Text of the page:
It took less than a week for August to bring five homicides to New Hampshire, pushing the 2022 death toll higher than the typical yearly total with five months left to go.
Granite Staters are unnerved, not just by the number but the nature of the killings as well. Already in August, five more people have been killed, including two children in a Northfield triple homicide.
There have been 22 homicides recorded this year, well above the annual five-year average of 18. In the past week alone, a Northfield mother and two of her children, Kassandra Sweeney, 25, and Benjamin Sweeney, 4, and Mason Sweeney, 1, were found shot in the head in their Weathersfield Drive home. There have been no arrests and police have not named a suspect.
In Nashua, 53-year-old Lee Knoetig was allegedly shot and killed by 19-year-old Alexander Wheeler outside a gas station on Friday night.
Also on Friday, Julie Graichen, 34, was found dead of a stab wound in her Kinsley Street home. Miguel Ramirez, age 30 of Nashua, has been charged with second-degree murder.
And then there is the ongoing mystery of the deaths of Stephen and Desjwende Reid, their bodies found on a Concord trail in April. Little progress has been made since. On Friday, the New Hampshire Attorney General’s Office was again pleading with the public, this time to help identify a “person of interest.”
New Hampshire has consistently enjoyed one of the lowest homicide rates in the nation. But that appears likely to change this year. Another change, as evidenced in the case of the Sweeney brothers, is the uptick in murders of children. The grim trend can be traced back to the beginning of the COVID-19 pandemic-enforced lockdowns.
Since they started, eight New Hampshire children have been killed in homicides — not including a 15-day-old infant whose death is being investigated as suspicious. And New Hampshire law enforcement continues searching for Harmony Montgomery who went missing from her allegedly abusive Manchester home more than two years ago and has not been seen since.
Cassandra Sanchez, New Hampshire’s Child Advocate, said COVID lockdowns, job losses, and school closures, left vulnerable children and their families under tremendous pressure. And, she says, their effects are still being felt.
“I think we’re battling a lot with COVID,” Sanchez said. “A lot of high stress and the isolation period with COVID, and we’re now trying to get back to some kind of normalcy, which isn’t normal at all.”
Child safety workers with New Hampshire’s Division of Children Youth and Families were unable to get into the homes of children where abuse and neglect were suspected during long stretches during the pandemic shutdowns. Sanchez said that’s improved in recent months, but there are many holdovers from the crisis that will be seen for years to come.
“There is a mental health crisis spiking after COVID. We knew it was coming. We still don’t know how long it’s supposed to last, and we still don’t know if it’s peaked yet.”
The lockdowns and isolation have created a social/emotional developmental gap for many children, similar to the learning gap children are suffering from because of the lockdowns closures. It could take years to deal with the increased need for treatment, and the current lack of resources, Sanchez said.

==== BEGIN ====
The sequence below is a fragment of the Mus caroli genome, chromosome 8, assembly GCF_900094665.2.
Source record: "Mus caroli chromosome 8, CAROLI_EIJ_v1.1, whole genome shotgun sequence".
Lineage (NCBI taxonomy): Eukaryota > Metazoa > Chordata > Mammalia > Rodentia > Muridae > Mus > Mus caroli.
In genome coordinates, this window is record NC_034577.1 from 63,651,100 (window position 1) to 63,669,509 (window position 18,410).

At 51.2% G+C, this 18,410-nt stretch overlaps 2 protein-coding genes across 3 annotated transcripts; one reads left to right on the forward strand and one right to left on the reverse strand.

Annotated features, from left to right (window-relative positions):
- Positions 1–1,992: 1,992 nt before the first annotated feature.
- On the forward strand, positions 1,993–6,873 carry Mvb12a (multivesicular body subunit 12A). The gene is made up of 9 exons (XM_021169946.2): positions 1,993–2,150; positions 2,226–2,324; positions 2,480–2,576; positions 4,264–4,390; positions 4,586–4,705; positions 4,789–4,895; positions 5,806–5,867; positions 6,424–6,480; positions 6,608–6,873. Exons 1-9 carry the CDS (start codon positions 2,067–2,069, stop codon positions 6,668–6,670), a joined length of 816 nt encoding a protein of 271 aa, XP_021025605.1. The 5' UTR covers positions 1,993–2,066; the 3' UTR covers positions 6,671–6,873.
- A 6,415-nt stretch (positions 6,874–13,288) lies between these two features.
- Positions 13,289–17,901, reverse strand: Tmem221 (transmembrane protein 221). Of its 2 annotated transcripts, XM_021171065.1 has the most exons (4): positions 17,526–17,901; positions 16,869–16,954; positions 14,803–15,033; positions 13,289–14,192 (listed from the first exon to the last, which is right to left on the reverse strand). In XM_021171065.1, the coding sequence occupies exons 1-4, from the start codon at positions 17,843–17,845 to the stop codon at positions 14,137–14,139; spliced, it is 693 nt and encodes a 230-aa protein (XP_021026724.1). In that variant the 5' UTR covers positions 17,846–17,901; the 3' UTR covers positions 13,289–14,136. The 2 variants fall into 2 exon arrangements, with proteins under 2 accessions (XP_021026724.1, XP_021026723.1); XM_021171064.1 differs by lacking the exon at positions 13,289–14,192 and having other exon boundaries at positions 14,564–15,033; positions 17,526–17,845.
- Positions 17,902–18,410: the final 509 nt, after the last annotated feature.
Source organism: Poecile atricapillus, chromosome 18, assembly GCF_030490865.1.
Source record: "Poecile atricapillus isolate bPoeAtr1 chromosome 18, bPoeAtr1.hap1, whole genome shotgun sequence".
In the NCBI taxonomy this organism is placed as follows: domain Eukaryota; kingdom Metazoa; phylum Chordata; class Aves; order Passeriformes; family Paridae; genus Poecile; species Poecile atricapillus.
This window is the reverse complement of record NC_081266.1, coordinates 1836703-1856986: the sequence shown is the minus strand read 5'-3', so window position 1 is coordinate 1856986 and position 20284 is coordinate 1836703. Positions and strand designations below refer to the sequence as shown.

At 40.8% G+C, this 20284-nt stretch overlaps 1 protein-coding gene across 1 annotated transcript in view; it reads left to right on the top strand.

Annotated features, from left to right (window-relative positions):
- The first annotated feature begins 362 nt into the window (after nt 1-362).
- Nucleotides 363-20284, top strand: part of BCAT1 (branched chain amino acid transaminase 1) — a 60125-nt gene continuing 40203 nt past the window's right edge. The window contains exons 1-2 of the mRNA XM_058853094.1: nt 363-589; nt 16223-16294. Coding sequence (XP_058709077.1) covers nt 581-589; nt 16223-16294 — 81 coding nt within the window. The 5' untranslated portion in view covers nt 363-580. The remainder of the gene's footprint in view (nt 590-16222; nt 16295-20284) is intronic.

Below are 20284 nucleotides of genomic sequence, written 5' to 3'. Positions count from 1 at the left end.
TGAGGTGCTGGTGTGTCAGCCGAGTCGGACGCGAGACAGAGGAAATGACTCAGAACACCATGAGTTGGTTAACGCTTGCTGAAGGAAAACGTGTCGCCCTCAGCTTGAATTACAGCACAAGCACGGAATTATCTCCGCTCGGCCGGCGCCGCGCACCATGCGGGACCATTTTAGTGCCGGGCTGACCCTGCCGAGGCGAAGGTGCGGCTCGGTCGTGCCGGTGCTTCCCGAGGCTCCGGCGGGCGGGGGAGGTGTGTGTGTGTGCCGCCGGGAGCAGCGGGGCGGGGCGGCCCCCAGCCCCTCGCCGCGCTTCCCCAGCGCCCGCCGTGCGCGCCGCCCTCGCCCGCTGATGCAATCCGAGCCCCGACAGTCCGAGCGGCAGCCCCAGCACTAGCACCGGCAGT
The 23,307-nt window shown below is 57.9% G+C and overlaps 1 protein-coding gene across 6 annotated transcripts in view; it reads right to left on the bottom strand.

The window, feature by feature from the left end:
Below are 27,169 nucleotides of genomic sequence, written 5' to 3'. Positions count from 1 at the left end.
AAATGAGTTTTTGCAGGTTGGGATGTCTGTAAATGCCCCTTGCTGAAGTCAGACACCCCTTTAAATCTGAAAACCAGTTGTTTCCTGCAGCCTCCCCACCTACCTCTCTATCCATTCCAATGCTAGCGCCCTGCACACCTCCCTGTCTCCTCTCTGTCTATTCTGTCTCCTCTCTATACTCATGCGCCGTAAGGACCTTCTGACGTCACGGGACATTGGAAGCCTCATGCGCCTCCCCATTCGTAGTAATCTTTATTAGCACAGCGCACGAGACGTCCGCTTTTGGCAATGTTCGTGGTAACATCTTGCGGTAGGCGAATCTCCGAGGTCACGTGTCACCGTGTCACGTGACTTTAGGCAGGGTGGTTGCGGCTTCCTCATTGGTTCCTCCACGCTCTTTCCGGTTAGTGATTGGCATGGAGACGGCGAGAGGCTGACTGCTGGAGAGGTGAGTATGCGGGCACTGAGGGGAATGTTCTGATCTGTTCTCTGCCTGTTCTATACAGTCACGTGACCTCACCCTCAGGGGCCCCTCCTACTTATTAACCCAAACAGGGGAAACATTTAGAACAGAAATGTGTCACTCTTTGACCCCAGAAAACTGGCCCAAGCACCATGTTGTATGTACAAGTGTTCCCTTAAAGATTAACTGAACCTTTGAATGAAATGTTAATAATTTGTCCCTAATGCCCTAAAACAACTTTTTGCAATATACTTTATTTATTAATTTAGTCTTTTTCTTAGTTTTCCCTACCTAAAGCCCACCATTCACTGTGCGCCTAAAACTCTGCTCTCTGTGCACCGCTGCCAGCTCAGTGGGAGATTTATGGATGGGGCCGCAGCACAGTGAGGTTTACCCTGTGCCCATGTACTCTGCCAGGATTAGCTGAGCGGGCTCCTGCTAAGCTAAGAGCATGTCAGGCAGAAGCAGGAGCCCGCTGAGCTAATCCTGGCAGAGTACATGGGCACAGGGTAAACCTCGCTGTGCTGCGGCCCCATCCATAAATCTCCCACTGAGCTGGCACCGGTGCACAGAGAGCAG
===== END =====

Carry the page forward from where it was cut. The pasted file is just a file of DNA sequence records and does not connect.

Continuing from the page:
At least three of the children killed or reported missing during the pandemic had contact with DCYF before their deaths — Manchester’s Mason Tremblay, 2, who was reportedly killed by his mother, Mercedes Tremblay, 25, before she killed herself; Elijah Lewis, 5, the Merrimack boy who was missing for a month before authorities were called. His body was eventually found in the woods in Massachusetts and now his mother, Danielle Dauphinais, 35, is currently charged with his murder. And Harmony Montgomery’s father, Adam Montgomery, is currently charged with assaulting the child before she went missing.
A report released by Gov. Chris Sununu’s office in March found New Hampshire’s DCYF missed several potentially key opportunities to protect Harmony Montgomery, then 7, before she was declared missing in December 2021.
Montgomery’s family was designated as high risk by DCYF during home visits in 2019, but case workers failed to track her down after learning she was no longer living in the same house in early 2020. It also took DCYF workers several months to disclose that the child was missing.
The DCYF failure to protect Harmony Montgomery is reminiscent of the failures that led to the murder of Nashua’s Brielle Gage in 2014. She was 3 when her mother, Katlyn Marin, beat her to death over a late-night snack the child took. Brielle Gage had been removed from her mother’s care a dozen times by DCYF before the murder because of the mother’s abuse. But in each instance, the agency returned the child to Marin.
The girl’s father, William Boucher, eventually settled a lawsuit with the state over the lack of protection for his daughter. The Gage case, and other high-profile DCYF failures, forced then-Gov. Maggie Hassan to initiate a third-party review of the agency that found it regularly failed to protect children, with managers forcing caseworkers to record abuse cases as unfounded and close them — despite evidence of abuse and neglect — in order to report better rates of closure.